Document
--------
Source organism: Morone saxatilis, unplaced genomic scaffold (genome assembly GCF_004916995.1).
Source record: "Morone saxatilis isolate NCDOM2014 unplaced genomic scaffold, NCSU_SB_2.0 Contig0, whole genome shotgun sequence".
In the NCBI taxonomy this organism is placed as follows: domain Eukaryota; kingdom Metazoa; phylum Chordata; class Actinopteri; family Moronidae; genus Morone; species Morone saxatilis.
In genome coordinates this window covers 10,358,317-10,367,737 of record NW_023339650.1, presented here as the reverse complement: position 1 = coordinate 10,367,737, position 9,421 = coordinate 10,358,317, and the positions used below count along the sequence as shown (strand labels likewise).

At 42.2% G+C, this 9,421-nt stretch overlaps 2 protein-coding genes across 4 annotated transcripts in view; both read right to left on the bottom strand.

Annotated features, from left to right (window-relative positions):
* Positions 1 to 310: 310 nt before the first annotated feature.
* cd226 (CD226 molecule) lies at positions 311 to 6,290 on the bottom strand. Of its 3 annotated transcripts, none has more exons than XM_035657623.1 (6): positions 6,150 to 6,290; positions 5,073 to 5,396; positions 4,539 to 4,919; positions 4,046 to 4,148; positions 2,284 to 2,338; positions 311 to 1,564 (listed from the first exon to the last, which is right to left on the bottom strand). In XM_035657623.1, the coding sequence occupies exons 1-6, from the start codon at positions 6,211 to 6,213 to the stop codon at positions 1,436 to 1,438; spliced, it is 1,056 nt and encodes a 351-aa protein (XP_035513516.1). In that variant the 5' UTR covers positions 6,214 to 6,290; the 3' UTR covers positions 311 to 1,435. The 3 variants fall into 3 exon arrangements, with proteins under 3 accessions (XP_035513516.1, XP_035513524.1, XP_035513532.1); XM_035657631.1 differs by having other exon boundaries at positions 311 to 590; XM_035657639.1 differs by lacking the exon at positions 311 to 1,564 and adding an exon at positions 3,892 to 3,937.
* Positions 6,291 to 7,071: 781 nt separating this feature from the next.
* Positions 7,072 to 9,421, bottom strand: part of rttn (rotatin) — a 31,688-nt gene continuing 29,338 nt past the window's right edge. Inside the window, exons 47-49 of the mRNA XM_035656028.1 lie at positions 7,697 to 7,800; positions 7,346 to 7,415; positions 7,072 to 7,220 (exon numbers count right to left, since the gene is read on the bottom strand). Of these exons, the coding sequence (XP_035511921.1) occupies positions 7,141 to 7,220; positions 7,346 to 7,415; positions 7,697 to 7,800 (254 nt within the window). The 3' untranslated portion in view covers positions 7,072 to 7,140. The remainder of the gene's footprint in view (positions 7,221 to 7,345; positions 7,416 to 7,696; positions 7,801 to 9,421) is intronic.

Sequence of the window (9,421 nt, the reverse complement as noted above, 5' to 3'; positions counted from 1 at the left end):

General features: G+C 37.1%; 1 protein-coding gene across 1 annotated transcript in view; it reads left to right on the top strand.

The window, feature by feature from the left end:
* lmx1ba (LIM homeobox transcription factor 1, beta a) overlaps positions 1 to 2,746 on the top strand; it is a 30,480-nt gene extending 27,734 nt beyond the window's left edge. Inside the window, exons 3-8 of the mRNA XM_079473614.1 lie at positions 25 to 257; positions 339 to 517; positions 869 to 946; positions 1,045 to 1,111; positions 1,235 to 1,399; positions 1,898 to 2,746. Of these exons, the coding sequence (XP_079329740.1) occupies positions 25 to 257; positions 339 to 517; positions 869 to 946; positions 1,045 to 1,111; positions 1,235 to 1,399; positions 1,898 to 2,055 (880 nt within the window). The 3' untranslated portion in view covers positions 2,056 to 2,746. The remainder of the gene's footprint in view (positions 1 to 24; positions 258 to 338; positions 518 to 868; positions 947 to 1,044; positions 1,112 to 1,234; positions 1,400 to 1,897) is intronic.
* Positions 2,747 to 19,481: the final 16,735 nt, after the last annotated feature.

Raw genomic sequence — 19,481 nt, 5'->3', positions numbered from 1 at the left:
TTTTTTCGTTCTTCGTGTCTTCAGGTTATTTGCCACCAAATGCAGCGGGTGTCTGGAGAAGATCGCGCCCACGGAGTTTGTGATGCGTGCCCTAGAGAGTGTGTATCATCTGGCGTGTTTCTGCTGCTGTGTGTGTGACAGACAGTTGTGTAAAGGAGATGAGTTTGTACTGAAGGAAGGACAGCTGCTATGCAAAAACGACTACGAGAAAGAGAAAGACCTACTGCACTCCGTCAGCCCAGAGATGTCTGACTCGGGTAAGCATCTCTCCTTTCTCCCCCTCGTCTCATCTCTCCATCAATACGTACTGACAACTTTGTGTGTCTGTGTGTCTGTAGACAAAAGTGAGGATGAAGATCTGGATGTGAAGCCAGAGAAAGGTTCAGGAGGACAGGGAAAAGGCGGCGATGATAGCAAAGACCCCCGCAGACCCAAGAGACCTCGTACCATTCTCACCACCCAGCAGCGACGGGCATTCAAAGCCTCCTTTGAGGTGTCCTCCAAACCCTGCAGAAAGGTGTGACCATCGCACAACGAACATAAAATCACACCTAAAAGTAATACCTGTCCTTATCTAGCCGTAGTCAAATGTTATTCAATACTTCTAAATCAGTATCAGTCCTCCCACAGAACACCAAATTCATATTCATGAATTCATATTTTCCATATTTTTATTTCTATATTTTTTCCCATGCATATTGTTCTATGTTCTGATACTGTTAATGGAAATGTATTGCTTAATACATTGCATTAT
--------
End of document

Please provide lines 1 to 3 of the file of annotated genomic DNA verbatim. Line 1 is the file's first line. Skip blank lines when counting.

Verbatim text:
Source organism: Morone saxatilis, unplaced genomic scaffold (genome assembly GCF_004916995.1).
Source record: "Morone saxatilis isolate NCDOM2014 unplaced genomic scaffold, NCSU_SB_2.0 Contig0, whole genome shotgun sequence".
In the NCBI taxonomy this organism is placed as follows: domain Eukaryota; kingdom Metazoa; phylum Chordata; class Actinopteri; family Moronidae; genus Morone; species Morone saxatilis.